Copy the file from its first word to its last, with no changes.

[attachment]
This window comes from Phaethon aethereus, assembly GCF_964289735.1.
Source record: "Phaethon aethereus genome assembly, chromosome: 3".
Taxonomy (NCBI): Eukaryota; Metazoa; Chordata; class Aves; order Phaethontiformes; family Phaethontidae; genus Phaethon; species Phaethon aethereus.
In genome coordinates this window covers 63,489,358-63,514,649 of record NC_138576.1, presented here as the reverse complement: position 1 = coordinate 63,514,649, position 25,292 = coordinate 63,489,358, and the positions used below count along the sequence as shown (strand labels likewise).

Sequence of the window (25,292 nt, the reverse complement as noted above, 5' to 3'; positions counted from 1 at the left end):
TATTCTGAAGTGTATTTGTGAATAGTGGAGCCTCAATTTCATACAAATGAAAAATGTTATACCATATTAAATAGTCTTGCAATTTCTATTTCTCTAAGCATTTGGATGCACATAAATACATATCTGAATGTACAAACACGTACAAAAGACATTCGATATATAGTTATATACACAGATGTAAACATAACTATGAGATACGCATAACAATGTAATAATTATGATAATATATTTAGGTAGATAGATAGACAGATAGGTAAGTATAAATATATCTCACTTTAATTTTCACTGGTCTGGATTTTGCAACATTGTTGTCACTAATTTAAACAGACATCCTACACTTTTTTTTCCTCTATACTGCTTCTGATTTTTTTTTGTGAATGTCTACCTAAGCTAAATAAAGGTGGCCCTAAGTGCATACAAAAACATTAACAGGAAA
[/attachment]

This window comes from Phaethon aethereus, assembly GCF_964289735.1.
Source record: "Phaethon aethereus genome assembly, chromosome: 3".
Taxonomy (NCBI): Eukaryota; Metazoa; Chordata; class Aves; order Phaethontiformes; family Phaethontidae; genus Phaethon; species Phaethon aethereus.
In genome coordinates this window covers 63,489,358-63,514,649 of record NC_138576.1, presented here as the reverse complement: position 1 = coordinate 63,514,649, position 25,292 = coordinate 63,489,358, and the positions used below count along the sequence as shown (strand labels likewise).

Sequence of the window (25,292 nt, the reverse complement as noted above, 5' to 3'; positions counted from 1 at the left end):
TATTCTGAAGTGTATTTGTGAATAGTGGAGCCTCAATTTCATACAAATGAAAAATGTTATACCATATTAAATAGTCTTGCAATTTCTATTTCTCTAAGCATTTGGATGCACATAAATACATATCTGAATGTACAAACACGTACAAAAGACATTCGATATATAGTTATATACACAGATGTAAACATAACTATGAGATACGCATAACAATGTAATAATTATGATAATATATTTAGGTAGATAGATAGACAGATAGGTAAGTATAAATATATCTCACTTTAATTTTCACTGGTCTGGATTTTGCAACATTGTTGTCACTAATTTAAACAGACATCCTACACTTTTTTTTCCTCTATACTGCTTCTGATTTTTTTTTGTGAATGTCTACCTAAGCTAAATAAAGGTGGCCCTAAGTGCATACAAAAACATTAACAGGAAA